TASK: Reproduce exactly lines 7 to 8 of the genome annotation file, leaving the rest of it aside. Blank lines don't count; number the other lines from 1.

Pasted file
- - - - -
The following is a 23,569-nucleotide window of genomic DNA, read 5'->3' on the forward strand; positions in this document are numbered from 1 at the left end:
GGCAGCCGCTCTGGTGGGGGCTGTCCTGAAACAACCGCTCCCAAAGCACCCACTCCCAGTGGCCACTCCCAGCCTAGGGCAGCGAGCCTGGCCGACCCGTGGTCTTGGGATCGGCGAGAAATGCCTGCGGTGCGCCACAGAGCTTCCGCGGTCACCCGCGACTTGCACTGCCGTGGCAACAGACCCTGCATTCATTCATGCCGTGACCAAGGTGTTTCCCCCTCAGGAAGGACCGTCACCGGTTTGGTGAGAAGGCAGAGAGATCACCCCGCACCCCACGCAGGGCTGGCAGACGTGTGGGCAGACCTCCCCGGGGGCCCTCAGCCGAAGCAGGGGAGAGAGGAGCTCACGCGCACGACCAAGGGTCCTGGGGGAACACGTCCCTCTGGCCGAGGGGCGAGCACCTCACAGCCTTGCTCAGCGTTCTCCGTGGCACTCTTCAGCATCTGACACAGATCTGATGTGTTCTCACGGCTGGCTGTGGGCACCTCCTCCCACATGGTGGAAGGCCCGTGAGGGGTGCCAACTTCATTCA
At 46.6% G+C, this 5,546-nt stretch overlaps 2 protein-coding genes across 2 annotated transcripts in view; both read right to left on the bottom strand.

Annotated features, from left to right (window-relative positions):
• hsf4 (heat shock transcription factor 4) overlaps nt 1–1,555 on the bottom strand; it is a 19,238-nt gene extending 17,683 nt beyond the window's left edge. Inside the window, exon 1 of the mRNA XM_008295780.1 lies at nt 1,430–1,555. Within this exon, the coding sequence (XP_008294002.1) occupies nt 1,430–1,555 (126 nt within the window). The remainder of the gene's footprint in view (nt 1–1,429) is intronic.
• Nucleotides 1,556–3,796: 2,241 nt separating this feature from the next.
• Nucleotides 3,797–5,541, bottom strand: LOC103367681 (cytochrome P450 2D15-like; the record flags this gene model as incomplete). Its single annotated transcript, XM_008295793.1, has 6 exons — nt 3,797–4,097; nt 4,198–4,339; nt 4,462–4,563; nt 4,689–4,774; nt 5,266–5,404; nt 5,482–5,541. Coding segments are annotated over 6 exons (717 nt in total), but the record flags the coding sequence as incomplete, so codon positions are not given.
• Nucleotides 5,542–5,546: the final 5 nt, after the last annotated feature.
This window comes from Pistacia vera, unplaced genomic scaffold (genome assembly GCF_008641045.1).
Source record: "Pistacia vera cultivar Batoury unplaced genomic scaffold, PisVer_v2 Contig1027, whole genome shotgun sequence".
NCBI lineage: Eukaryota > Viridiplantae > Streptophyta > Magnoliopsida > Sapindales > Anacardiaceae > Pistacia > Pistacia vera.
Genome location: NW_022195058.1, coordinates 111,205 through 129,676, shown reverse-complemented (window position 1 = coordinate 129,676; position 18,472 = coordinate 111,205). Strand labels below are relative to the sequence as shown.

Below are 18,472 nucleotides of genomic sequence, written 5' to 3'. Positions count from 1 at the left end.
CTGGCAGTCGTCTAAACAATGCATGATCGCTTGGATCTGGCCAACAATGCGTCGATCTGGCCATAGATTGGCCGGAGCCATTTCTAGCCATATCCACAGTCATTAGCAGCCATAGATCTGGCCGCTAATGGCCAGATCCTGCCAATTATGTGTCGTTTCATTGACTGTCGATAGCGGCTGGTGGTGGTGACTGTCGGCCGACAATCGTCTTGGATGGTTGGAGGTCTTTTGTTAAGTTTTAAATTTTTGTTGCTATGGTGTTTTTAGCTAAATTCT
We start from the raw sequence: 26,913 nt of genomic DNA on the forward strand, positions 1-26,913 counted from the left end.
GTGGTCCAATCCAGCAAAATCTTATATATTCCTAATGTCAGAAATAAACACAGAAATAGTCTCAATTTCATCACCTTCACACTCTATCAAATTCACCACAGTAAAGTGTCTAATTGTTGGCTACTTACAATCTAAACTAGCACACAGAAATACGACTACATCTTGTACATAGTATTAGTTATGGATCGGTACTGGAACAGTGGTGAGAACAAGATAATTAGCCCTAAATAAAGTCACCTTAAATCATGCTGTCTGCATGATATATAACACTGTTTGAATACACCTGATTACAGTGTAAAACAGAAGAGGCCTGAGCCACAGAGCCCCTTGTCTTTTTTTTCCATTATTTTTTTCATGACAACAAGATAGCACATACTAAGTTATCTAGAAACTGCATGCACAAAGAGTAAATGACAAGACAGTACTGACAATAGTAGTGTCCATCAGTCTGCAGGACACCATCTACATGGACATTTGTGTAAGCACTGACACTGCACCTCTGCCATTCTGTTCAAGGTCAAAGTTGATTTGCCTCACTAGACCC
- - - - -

• Nucleotides 3,797–5,541, bottom strand: LOC103367681 (cytochrome P450 2D15-like; the record flags this gene model as incomplete). Its single annotated transcript, XM_008295793.1, has 6 exons — nt 3,797–4,097; nt 4,198–4,339; nt 4,462–4,563; nt 4,689–4,774; nt 5,266–5,404; nt 5,482–5,541. Coding segments are annotated over 6 exons (717 nt in total), but the record flags the coding sequence as incomplete, so codon positions are not given.
• Nucleotides 5,542–5,546: the final 5 nt, after the last annotated feature.